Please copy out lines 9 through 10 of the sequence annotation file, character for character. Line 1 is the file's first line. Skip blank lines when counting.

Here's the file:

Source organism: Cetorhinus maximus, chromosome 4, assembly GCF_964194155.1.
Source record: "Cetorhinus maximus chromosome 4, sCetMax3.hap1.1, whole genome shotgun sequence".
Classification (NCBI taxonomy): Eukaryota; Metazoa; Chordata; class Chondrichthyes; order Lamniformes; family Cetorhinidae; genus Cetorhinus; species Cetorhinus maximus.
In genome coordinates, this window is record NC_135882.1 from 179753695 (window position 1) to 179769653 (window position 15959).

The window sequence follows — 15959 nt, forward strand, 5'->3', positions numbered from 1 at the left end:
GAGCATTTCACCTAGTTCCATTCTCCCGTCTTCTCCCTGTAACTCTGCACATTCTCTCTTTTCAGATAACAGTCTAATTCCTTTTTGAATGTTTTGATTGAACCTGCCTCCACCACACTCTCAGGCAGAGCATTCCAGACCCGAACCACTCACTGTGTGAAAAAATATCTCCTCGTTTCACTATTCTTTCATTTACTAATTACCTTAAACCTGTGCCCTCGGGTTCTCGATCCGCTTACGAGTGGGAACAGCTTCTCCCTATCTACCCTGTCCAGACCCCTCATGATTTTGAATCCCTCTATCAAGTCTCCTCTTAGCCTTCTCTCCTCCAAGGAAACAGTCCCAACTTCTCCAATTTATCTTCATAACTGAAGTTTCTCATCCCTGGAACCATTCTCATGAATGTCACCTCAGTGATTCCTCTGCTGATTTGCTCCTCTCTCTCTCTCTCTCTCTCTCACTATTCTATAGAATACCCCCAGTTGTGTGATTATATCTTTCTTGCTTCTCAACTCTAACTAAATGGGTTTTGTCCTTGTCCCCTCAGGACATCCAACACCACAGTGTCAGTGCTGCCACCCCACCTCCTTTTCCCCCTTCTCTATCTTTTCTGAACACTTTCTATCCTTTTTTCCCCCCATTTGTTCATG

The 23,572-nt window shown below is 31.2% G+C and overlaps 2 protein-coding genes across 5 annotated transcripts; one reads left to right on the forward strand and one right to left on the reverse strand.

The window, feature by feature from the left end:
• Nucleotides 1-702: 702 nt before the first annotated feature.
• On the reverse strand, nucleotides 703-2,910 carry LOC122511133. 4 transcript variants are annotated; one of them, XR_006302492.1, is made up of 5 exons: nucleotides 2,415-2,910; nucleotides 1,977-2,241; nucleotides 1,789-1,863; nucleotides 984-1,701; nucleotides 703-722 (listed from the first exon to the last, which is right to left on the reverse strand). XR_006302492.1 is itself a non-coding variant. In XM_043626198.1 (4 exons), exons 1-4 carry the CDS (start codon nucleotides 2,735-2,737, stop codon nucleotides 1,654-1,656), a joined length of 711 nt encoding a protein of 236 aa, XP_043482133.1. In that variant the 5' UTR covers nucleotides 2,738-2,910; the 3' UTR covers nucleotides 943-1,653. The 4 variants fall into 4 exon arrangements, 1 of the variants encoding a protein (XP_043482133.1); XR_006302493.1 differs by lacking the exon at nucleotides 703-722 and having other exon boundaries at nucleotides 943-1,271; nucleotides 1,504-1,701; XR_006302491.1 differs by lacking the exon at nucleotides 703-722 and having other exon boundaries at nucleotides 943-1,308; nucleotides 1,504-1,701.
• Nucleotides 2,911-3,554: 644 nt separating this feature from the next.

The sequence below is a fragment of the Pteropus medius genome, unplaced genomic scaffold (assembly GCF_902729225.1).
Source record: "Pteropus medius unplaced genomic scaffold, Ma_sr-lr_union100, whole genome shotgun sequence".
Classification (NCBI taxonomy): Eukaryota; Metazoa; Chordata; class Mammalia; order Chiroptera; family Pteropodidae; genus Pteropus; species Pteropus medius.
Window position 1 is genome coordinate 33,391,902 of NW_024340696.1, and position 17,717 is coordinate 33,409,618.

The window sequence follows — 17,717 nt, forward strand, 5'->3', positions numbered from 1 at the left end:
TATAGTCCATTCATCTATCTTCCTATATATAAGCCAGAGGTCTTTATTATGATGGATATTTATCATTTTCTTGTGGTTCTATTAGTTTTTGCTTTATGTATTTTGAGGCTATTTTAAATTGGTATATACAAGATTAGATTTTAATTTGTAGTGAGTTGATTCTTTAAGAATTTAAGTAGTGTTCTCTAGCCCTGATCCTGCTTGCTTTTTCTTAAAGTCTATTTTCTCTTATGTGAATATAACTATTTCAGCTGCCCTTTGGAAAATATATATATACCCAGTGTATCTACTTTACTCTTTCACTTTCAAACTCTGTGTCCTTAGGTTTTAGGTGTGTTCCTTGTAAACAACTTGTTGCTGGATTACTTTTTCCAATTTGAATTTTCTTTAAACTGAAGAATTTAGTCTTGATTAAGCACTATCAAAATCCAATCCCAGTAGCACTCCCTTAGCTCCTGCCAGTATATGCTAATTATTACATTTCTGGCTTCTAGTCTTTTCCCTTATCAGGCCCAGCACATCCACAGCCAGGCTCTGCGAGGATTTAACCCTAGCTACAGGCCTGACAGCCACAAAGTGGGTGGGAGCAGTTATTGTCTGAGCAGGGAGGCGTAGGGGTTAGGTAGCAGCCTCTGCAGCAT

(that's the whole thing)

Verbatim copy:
• Nucleotides 1-702: 702 nt before the first annotated feature.
• On the reverse strand, nucleotides 703-2,910 carry LOC122511133. 4 transcript variants are annotated; one of them, XR_006302492.1, is made up of 5 exons: nucleotides 2,415-2,910; nucleotides 1,977-2,241; nucleotides 1,789-1,863; nucleotides 984-1,701; nucleotides 703-722 (listed from the first exon to the last, which is right to left on the reverse strand). XR_006302492.1 is itself a non-coding variant. In XM_043626198.1 (4 exons), exons 1-4 carry the CDS (start codon nucleotides 2,735-2,737, stop codon nucleotides 1,654-1,656), a joined length of 711 nt encoding a protein of 236 aa, XP_043482133.1. In that variant the 5' UTR covers nucleotides 2,738-2,910; the 3' UTR covers nucleotides 943-1,653. The 4 variants fall into 4 exon arrangements, 1 of the variants encoding a protein (XP_043482133.1); XR_006302493.1 differs by lacking the exon at nucleotides 703-722 and having other exon boundaries at nucleotides 943-1,271; nucleotides 1,504-1,701; XR_006302491.1 differs by lacking the exon at nucleotides 703-722 and having other exon boundaries at nucleotides 943-1,308; nucleotides 1,504-1,701.